Okajima has not appeared in a game since Friday, when he allowed
a career-high four runs, including two homers -- in one-third of an inning in an 8-7 loss to the New York Yankees.
Red Sox manager Terry Francona was evasive Wednesday
about the exact nature of Okajima's health, but he said the left-hander was given time off to "refresh" his arm.
"I don't want to go into everything," Francona said before Boston's 6-1 loss to the Blue Jays on Wednesday. "We monitor everything on these guys. We have baselines from the beginning of spring training until now. There's things that we just want to keep going in the right direction. Sometimes the best way to do that is to have a guy not pitch."
Okajima, in his first season in the major leagues, allowed nine runs in his past seven outings, raising his ERA from 1.17 to 2.28. He is 3-2 with four saves in 64 games.
Okajima took three days off after Friday's meltdown, then began a throwing program Tuesday designed to strengthen his arm.
"You probably won't see him for a few more days," Francona said. "It's not an easy thing to do, but it's the right thing to do."
Ramirez, who has not played since Aug. 28, resumed hitting last Sept. 12 but is still sore.
"When he ran, it started grabbing at him a little bit. We're stuck there," Francona said. "His work ethic has been very, very good," Francona said. "I understand, over the course of years, there's been some hiccups. This isn't one of them. We miss his bat. He's a Hall of Fame bat that's not out there. Rookie [Jacoby] Ellsbury has done a great job of lessening the blow, but it is Manny Ramirez. He's trying his best to be out there. He's just not ready."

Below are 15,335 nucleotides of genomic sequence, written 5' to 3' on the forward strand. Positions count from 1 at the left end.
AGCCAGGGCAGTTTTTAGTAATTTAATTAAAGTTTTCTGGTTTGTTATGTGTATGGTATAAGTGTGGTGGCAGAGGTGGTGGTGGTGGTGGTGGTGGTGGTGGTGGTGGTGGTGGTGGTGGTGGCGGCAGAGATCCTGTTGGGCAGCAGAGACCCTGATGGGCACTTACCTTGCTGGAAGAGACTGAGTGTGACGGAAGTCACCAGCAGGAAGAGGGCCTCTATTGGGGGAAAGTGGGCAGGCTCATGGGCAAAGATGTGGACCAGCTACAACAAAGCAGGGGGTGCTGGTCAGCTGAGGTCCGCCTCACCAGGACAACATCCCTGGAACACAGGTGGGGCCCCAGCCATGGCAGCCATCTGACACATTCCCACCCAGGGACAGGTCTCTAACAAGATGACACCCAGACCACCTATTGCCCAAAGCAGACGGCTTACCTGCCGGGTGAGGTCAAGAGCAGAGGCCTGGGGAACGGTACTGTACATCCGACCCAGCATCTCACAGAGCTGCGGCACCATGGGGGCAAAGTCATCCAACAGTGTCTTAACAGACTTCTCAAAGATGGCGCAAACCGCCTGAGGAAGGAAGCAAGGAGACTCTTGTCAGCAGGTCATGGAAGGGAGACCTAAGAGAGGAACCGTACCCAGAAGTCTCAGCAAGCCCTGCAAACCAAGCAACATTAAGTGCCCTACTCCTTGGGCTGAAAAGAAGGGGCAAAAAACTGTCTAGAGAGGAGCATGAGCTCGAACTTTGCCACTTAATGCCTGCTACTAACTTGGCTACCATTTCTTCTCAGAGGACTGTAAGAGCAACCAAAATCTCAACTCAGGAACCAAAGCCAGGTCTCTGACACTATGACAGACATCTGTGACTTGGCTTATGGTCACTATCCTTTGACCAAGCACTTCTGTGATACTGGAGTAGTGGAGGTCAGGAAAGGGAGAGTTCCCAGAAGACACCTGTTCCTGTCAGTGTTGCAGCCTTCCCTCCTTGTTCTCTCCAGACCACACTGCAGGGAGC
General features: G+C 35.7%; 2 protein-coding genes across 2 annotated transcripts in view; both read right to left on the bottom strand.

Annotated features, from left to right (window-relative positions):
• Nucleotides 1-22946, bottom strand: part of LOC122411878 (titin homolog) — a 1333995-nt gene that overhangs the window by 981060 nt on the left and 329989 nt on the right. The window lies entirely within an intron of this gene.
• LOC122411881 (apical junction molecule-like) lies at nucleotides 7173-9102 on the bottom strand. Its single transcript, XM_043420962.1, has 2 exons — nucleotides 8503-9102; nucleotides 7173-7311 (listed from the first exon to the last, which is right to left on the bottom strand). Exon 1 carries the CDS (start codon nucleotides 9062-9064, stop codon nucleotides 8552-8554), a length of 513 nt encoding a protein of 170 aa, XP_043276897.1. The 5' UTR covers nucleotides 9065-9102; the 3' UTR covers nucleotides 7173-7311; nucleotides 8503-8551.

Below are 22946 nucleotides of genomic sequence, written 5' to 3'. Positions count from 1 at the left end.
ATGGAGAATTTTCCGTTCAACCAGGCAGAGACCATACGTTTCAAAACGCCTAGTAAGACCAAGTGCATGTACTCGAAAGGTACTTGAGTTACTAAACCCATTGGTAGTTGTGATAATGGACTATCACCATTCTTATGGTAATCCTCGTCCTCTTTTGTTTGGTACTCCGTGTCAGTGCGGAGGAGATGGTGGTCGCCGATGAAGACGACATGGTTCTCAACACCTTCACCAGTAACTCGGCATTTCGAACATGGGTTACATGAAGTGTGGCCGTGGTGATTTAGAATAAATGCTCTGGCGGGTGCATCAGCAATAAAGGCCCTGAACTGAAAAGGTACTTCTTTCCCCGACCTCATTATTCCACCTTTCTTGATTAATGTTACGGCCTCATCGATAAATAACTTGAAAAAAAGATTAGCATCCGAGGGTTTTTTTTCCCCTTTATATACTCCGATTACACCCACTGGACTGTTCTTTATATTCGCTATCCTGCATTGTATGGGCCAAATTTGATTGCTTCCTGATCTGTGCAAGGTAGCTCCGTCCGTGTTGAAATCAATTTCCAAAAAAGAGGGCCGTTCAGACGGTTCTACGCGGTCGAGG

Youkilis, hit by a pitch from New York's Chien-Ming Wang on Saturday, took some swings Wednesday but remains sore. Crisp could return for Friday's game at Tampa Bay.
Without Okajima to set up closer Jonathan Papelbon, Boston will continue to turn to Eric Gagne, who has allowed 14 runs and 23 hits in
14 innings since the Red Sox acquired him from Texas on July 31. He wasted an eighth-inning lead in Tuesday's 4-3 loss.
"It's pretty simple," Gagne said. "I'm beating myself up right now. Yesterday. I walked guys and you can't do that. This game is pretty simple. I'm making it a lot harder than it is right
Francona isn't worried about Gagne's confidence.
"He's tough enough to handle what's been thrown at him or we wouldn't do it,' Francona said. "I think we need him and I think
he'll do it."
Gagne isn't questioning himself either, and said his Boston teammates have remained supportive.
"You go out there and stay positive and think positive," Gagne said. "I've been lucky that I've never had a stretch like that. It
makes it a lot easier when you have guys coming up, patting you on
the back and saying, 'Keep it up.' Everybody goes through that. The timing is not very good."